As a result, we picked out a handful of fall and autumn colors and agreed to reasonable shade and tone deviations thereof. We then scoured thrift stores for 100% cotton bed sheets in those colors, often relying on my mom’s steal-of-a-deal mojo to help us score on dirt-cheap, second-hand materials and supplies.
So, there we were, my mom and me setting up both sewing machines on her large dining table. She kindly provided a clean, clutter-free working space with little interruptions and her own experienced hands to help me get started on covering some of the thirty-something throw pillows that we’d gathered from generous Freecyclers.
Although we now each had our own sewing machine, I'd spent little time using my new toy since I got it (see our post in December). Years ago I followed my mom's lead and took a beginning sewing class at one of the local junior colleges. At the time, my biggest undertakings included a heart-shaped pillow with a buttoning pocket and a t-shirt that actually fit me. However, I had borrowed my mom’s sewing machine for the class and didn’t have much reason to get my own after the semester ended.
Luckily, a few of the lessons sunk in and it only took a few flips through the manual before I was ready to give my new machine a whirl. My first tests were in making fancy dust rags out of an old pair of soft PJs that I’d torn up. I played with the various straight and decorative stitches for a while before I got the itch to create something more substantial. With some scrap cloth and wrap-around measuring, I pieced together a passable button-closure pillow sham.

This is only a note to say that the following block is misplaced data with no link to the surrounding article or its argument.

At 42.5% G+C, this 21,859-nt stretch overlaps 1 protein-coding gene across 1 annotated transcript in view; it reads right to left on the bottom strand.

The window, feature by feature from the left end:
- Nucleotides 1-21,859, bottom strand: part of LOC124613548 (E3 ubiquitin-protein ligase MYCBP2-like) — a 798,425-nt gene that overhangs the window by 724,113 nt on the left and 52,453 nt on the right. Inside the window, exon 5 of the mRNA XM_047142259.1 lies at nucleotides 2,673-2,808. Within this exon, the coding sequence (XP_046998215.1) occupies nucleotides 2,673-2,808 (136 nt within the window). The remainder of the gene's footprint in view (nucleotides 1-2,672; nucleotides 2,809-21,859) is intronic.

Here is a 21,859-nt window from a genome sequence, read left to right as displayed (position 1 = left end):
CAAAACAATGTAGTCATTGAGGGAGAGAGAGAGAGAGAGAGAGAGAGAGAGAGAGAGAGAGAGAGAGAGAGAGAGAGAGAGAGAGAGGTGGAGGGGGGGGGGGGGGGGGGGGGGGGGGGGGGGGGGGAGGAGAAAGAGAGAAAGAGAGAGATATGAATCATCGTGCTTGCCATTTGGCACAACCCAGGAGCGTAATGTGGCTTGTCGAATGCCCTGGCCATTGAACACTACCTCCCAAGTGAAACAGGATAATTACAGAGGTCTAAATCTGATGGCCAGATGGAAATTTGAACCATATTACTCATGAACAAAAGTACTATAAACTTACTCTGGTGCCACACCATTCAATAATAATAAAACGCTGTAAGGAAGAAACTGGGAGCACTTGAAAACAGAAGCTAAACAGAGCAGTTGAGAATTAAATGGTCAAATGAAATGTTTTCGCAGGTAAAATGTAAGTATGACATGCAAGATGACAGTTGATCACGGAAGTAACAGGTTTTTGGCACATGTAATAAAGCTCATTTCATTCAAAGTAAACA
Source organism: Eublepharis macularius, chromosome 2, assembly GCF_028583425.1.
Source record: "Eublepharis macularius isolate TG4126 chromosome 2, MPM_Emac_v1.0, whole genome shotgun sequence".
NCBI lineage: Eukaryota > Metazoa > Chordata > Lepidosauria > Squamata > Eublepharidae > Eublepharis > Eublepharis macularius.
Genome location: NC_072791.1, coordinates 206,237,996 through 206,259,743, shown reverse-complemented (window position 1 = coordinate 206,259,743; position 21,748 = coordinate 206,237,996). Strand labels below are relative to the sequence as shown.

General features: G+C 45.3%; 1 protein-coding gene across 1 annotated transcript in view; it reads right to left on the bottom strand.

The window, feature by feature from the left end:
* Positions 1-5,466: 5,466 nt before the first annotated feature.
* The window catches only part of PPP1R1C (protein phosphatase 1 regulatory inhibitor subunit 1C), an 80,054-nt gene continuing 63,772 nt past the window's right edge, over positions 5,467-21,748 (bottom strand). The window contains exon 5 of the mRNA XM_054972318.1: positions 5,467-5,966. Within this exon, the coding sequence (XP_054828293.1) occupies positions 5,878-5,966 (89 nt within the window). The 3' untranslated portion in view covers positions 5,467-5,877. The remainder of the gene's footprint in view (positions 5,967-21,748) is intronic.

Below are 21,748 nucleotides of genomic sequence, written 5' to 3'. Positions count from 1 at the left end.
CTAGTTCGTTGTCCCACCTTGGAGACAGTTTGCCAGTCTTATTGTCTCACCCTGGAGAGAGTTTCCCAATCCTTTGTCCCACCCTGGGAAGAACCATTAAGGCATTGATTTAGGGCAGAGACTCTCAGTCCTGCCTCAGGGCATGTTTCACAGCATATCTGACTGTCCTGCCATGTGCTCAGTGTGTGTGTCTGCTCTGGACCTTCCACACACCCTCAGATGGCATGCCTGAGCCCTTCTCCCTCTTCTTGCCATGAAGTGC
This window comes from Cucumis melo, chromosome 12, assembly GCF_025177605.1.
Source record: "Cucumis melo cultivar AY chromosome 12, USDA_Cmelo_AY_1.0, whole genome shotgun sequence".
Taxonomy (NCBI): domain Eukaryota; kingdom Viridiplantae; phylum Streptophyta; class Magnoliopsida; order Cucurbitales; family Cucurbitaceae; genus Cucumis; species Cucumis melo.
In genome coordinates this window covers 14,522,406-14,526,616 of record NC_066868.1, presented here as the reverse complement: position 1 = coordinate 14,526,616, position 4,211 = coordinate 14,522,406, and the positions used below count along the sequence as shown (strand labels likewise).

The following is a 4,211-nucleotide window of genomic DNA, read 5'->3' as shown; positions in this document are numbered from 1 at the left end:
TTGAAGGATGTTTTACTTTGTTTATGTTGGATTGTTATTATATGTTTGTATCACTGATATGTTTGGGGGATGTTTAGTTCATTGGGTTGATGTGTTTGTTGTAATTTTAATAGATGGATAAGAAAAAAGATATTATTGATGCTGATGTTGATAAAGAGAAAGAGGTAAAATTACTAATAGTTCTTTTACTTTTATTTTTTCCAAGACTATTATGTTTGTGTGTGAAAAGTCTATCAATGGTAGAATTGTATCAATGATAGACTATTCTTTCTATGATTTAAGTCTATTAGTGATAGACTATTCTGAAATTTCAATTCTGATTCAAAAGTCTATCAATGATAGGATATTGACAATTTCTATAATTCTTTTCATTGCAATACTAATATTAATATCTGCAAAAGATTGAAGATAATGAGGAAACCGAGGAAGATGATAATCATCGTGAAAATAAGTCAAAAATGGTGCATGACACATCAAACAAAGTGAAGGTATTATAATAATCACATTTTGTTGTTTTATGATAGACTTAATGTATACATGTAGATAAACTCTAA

Five months later, my mom and I had splayed out our materials, which consisted of a small pile of square throw pillows; a flat, brown-and-white flowered bed sheet; eight large, goldenrod cloth napkins with matching lace trim; and a bag full of quilter’s batting that I’d picked up from a Freecycler nearly a year prior not the ideal batting for this type of project, but we made it work). We eased our way into this visually overwhelming project by starting with the napkins since we only had to top-stitch them right-sides out, leaving one side open so we could stuff them with batting before stitching them closed. Those went pretty quick.
Next, we moved onto the cover-less pillow interiors. To get the most out of our used bed sheets, we determined that it was best to have a pre-finished edge along the top and a fold at the bottom of each pillow. That meant strategically folding the bed sheet back onto itself. We took measurements of each pillow, adding one-inch to the right and left sides and one-and-a-half inches to the top. The extra half-inch would provide us a little extra fabric to work with when topstitching the top edge closed and having the pre-finished edge provided a great cover-up to the topstitching.
We ironed out the wrinkles in the fabric, cut it to size, turned it wrong side out, folded it up sot that he finished edges met and stitched a half-inch seam along the sides. After pressing those down and clipping the corners at a 45-degree angle, we would turn the cover right side out and press it again. Then, we’d insert the pillow through the opening and carefully pin the final edge, trying not to catch the pillow with the pins. Finally, we’d delicately topstitch the final edge with a half-inch seam, which mean squishing the pillow down and away from the needle as much as possible.
When finished, the lines were far from perfect, but that should be hardly noticeable to our lounging guests. I had held reservations about using the busy flower pattern, especially because of its large faded spots. Amazingly, they came out fantastic, with faded areas completely unnoticeable. In just a few hours, we had repurposed and renewed our materials to make eight fantastic fall pillows. Hazah! Check out the slideshow below for images from this project.